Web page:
It's called the red zone, but for the Buffalo Bills' defense it's been more like the Twilight Zone.
The Bills have struggled on defense most of the season, and their problems are magnified by their inability to stop teams in the red zone.
The red zone starts at the 20-yard line, and red-zone production is computed when a team has a first down at the 20 or closer.
When it comes to red-zone rankings, the Bills are just rank. They are next to last in the NFL in that all-important area.
Opponents have had 39 red-zone possessions and scored 28 touchdowns -- a conversion rate of 71.8 percent. The Bills also have given up nine field goals, which means teams are scoring 94.9 percent of the time inside Buffalo's 20.
That's not good news with the Miami Dolphins coming to Ralph Wilson Stadium on Sunday. The Dolphins have the second-best red-zone offense in the NFL with 28 touchdowns on 41 possessions (68.3 percent).
"It's been very frustrating," Bills linebacker Keith Newman said. "If you give up three instead of seven that's huge because it's a four-point swing. But when a team gets sevens, sevens and sevens, sooner or later they start to feel like, 'Hey, that defense can't stop us no matter what.' I think that's some of what we're going through right now. It's a bad situation."
How bad has the Bills' red-zone defense been? Last year, it allowed 30 touchdowns on 57 possessions, a 52.6 percent clip that ranked 18th in the league. Even the worst defense in the red zone last year -- the Indianapolis Colts -- did better than Buffalo is doing now. The Colts yielded 34 touchdowns on 57 possessions (59.6 percent).
This week, Bills coach Gregg Williams mentioned a number of reasons why his defense has struggled in the red zone. He also offered the best solution to the problem.
"The biggest thing is don't let them get down there to start with," Williams said.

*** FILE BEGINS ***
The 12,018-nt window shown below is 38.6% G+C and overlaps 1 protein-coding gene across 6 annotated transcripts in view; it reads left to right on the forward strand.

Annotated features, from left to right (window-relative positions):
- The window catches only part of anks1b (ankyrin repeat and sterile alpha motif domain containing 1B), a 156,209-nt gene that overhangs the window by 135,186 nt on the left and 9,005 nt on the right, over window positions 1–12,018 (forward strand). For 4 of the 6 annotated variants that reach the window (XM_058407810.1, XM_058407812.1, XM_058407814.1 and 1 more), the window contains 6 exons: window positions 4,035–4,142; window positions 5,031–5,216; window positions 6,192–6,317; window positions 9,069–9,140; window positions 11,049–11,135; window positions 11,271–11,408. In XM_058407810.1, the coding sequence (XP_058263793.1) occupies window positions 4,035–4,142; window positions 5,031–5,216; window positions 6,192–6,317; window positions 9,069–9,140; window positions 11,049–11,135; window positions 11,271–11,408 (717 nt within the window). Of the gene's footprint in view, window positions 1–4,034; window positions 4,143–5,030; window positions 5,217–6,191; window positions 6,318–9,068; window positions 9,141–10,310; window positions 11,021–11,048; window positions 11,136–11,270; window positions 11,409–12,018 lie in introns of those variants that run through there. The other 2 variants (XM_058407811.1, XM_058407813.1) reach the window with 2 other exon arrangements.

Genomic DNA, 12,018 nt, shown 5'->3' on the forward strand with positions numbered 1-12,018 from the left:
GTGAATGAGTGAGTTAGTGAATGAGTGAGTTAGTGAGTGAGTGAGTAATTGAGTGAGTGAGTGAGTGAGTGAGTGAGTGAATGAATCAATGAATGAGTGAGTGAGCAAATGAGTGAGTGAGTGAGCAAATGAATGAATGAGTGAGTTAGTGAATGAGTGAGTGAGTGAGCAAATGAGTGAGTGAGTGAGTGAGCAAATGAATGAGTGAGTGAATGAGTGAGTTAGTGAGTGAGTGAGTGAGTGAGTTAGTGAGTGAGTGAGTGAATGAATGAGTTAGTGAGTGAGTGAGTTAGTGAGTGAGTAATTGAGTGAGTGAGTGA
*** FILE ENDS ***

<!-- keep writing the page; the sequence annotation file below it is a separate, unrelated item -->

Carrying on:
If only it were that easy.
The fact the field is compressed inside the 20 and defenders have less ground to cover should make it easier to play defense.
But opposing offenses haven't had much trouble at all.
Teams haven't been discriminating in how they cross the goal line. The Bills have allowed 15 touchdown passes and 13 rushing TDs in the red zone.
The Bills have had numerous assignment breakdowns in the secondary. Their anemic pass rush (only two red-zone sacks) has given quarterbacks time to wait for receivers to get open.
There have been a number of missed tackles inside the 20, and teams have exploited the Bills' sometimes overaggressive defense with bootlegs, screen and draws.
Those errors have been most glaring during the Bills' current three-game losing streak. The New England Patriots (4 for 4), Kansas City Chiefs (2 for 2) and New York Jets (4 for 5) combined to score 10 touchdowns on 11 red-zone possessions.
"I think it comes down to us not executing," free safety Pierson Prioleau said. "You have to play with a greater sense of urgency down there. We know we have to keep teams out of the end zone. But when they get down there we've got to bow our necks and play that bend-but-don't-break defense."
Newman added that the defense could help itself by getting some takeaways before teams can put points on the board.
"If we can create some turnovers and short fields, the time of possessions will swing in our way because that means we're helping our offense stay on the field more than normal," he said. "The mistakes are killing us, and it's not just one guy. We've got to get it turned around this week."
How the Bills' defense ranks inside its 20-yard line:
1Tampa Bay 21 62 23.8
2Cleveland 41 141 34.1
3Miami 30 113 36.7
4Washington 42 170 38.1
5Baltimore 35 138 40.0
5Dallas 30 111 40.0
7St. Louis 32 135 43.8
8NY Giants 33 148 45.5
9 Chicago 39 177 46.2
9 Philadelphia 26 106 46.2
11Houston 35 155 48.6
12Seattle 41 177 51.2
13 Indianapolis 36 163 52.8
13Jacksonville 36 159 52.8
15San Diego 32 143 53.1
16Atlanta 30 147 53.3
17Kansas City 43 214 53.5
18New Orleans 39 190 53.8
19Green Bay 37 159 54.1
20Pittsburgh 29 142 55.2
21Cincinnati 41 200 56.1
22New York Jets 35 169 57.1
23Arizona 35 171 60.0
23Carolina 25 122 60.0
25Oakland 43 208 60.5
26San Francisco 36 186 61.1
27Minnesota 40 195 62.5
28Denver 30 162 66.7
29New England 38 193 68.4
30 Tennessee 32 172 68.8
31 Buffalo 39 223 71.8
32 Detroit 41 234 73.2
(doesn't include Thursday's games)